The Yakuza series has a special place in my heart. In an industry saturated with derivative sandboxes, Yakuza has always stood out for its unique approach to worldbuilding and storytelling. Each Yakuza entry can be best described as a season of Breaking Bad or Sherlock, unlike the conventional movie-style approach seen in most AAA releases. The emphasis on character building and superb writing, a praiseworthy mix of comedy and gangster lore, is unrivaled. It’s unfair to compare Yakuza to other franchises, because there’s nothing quite like it. Many have likened Yakuza to Shenmue, and while that may be true on a very basic level, Yakuza delivers so much more in terms of gameplay and narrative depth. It’s the perfect example of how to take inspiration from a popular series, and evolve it into something entirely new and original.
Yakuza 0 released in Japan in 2015 and it has been one of my most anticipated titles since. Even though my expectations remained high with each new trailer release, the final experience is beyond anything I anticipated. Yakuza 0 may very well be the series’ pinnacle. It’s an expertly crafted JRPG/brawler that radiates with charm and personality. The combat has been polished to perfection, and the enhanced visuals are some of the finest on Playstation 4.
"The emphasis on character building and superb writing, a praiseworthy mix of comedy and gangster lore, is unrivaled."
Yakuza 0 is perfect for both newcomers and veterans alike. It’s a prequel that takes place in the late eighties, and chronicles defining moments in Kazuma Kiryu’s and Goro Majima’s early criminal life. Both characters are key figures from previous Yakuza entries, and this backstory gives insight into their complicated past. Even if you’ve never played Yakuza games before, the developers have done a commendable job introducing players to Japan’s criminal underworld and its eccentric personalities. Yakuza 0 is a dark, gangster drama that’s enveloped by quirky Japanese humor and a healthy dose of insanity. It’s easy to draw comparisons between Quentin Tarantino's Jackie Brown, Pulp Fiction and especially Kill Bill.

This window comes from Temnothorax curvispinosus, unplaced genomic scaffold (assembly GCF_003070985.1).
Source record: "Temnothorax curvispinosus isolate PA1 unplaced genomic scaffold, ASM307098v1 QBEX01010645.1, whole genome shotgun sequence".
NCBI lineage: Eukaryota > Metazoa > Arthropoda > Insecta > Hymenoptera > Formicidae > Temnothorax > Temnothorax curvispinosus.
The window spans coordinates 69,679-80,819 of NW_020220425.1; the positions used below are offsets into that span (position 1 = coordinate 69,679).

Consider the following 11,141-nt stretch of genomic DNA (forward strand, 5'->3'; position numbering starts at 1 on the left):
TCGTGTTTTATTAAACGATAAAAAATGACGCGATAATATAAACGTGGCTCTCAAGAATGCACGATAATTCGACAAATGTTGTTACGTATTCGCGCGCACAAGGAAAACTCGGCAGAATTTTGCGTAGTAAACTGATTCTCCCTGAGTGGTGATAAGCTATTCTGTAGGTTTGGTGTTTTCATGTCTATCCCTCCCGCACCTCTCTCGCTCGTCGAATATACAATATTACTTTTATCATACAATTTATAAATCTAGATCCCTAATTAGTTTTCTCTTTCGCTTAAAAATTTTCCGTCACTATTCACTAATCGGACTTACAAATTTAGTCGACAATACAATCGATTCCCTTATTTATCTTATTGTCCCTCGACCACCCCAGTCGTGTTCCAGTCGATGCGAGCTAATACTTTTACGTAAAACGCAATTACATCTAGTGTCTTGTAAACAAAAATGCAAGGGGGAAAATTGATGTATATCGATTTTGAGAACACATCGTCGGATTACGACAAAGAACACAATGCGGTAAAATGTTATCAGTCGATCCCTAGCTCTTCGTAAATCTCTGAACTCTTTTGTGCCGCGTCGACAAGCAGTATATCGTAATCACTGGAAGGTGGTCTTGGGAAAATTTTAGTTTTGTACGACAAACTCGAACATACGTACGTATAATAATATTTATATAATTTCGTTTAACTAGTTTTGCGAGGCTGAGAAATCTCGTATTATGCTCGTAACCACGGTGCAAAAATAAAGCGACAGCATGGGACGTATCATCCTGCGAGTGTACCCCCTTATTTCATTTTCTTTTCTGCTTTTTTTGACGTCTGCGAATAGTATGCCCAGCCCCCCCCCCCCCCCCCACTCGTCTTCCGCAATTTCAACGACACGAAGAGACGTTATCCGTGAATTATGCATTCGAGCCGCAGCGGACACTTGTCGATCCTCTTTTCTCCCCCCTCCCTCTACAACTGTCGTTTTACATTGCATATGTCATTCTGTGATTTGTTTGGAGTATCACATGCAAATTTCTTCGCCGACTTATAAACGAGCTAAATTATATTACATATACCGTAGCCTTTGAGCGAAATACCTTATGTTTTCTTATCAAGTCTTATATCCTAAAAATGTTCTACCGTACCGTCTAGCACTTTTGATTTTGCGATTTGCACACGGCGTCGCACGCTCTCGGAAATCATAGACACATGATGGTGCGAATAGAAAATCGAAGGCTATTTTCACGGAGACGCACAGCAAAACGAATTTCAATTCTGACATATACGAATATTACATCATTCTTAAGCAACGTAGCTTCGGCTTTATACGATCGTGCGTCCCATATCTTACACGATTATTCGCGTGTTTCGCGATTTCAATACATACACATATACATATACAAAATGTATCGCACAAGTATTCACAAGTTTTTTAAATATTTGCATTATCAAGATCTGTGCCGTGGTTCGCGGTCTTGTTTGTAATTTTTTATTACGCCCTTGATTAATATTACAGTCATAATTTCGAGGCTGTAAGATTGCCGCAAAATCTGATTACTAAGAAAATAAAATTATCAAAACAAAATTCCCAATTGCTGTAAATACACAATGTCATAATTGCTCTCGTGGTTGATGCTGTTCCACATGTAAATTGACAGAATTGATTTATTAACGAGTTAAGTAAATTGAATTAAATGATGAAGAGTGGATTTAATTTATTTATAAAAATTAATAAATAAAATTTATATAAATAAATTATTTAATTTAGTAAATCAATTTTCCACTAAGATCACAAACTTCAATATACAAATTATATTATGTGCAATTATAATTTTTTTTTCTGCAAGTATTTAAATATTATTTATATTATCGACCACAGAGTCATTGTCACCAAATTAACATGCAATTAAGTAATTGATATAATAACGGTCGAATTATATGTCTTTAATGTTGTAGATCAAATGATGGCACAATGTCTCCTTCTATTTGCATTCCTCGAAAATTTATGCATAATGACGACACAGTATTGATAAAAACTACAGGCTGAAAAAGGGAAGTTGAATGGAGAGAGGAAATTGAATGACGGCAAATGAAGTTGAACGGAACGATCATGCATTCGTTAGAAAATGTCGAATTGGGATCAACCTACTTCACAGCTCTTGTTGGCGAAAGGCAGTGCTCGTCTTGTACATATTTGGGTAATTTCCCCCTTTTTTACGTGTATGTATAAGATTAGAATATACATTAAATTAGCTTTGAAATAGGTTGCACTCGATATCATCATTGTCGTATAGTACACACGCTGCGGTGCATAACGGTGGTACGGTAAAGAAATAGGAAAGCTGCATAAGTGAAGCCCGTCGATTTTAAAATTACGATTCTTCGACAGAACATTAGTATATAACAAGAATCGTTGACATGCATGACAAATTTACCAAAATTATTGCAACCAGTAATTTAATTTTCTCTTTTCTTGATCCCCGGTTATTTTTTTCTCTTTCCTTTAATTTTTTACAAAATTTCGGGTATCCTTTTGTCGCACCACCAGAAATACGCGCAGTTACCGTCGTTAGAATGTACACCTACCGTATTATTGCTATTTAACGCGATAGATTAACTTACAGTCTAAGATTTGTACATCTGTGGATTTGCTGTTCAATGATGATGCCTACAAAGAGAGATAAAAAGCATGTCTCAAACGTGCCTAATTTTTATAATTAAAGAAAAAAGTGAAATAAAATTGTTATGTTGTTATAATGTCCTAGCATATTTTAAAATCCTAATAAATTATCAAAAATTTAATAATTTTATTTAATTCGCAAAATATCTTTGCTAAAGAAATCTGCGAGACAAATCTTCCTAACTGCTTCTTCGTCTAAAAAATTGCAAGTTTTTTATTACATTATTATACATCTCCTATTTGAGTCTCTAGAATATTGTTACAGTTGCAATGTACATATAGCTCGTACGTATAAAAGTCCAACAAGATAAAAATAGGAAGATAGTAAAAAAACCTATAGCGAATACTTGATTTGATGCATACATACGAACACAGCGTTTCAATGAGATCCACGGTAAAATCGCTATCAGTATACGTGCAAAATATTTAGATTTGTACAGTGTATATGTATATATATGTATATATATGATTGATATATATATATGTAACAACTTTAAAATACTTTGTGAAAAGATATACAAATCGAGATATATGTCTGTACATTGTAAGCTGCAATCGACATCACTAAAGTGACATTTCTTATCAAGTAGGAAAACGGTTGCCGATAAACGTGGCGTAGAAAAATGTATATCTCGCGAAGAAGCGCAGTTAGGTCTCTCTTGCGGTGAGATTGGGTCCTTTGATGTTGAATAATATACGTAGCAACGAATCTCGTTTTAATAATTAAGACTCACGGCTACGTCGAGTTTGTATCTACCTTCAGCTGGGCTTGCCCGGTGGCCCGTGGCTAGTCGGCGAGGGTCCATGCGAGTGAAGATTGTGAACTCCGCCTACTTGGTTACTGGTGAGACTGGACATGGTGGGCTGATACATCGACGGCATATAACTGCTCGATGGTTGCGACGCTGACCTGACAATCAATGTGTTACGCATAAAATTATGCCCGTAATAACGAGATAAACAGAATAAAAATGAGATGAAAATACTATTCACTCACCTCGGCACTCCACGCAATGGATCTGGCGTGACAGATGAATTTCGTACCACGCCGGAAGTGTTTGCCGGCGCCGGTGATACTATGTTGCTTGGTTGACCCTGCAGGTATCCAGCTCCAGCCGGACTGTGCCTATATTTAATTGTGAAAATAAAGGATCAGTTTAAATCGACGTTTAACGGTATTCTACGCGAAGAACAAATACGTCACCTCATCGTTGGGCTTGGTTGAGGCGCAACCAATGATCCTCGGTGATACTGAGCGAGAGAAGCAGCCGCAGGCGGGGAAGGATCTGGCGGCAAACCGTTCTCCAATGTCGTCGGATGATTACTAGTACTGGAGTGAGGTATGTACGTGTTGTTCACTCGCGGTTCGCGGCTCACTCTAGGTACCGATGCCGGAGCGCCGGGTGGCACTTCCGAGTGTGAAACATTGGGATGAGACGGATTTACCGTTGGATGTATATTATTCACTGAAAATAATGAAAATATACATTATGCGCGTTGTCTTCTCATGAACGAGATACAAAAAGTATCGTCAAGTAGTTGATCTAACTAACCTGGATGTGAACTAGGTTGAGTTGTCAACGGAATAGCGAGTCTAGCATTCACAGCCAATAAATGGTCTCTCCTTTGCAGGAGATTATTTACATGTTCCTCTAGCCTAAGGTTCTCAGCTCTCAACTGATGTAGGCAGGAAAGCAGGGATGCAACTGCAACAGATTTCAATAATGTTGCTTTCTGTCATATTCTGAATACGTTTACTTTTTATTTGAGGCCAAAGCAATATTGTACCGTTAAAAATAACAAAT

I would be doing the game great disservice if I discussed the plot beyond its premise. There are so many unexpected turns, the adventure is best consumed with as little information as possible. The story begins as a land-grab war between rival Yakuza families, and a conspicuous realty company that’s set on toppling the region’s underground empire. What seems like a typical setup to a traditional gangster drama quickly evolves into an epic saga of friendship, betrayal and plenty of karaoke.
"The mechanics have received a substantial lift, and the jump to 60fps has done wonders for input responsiveness."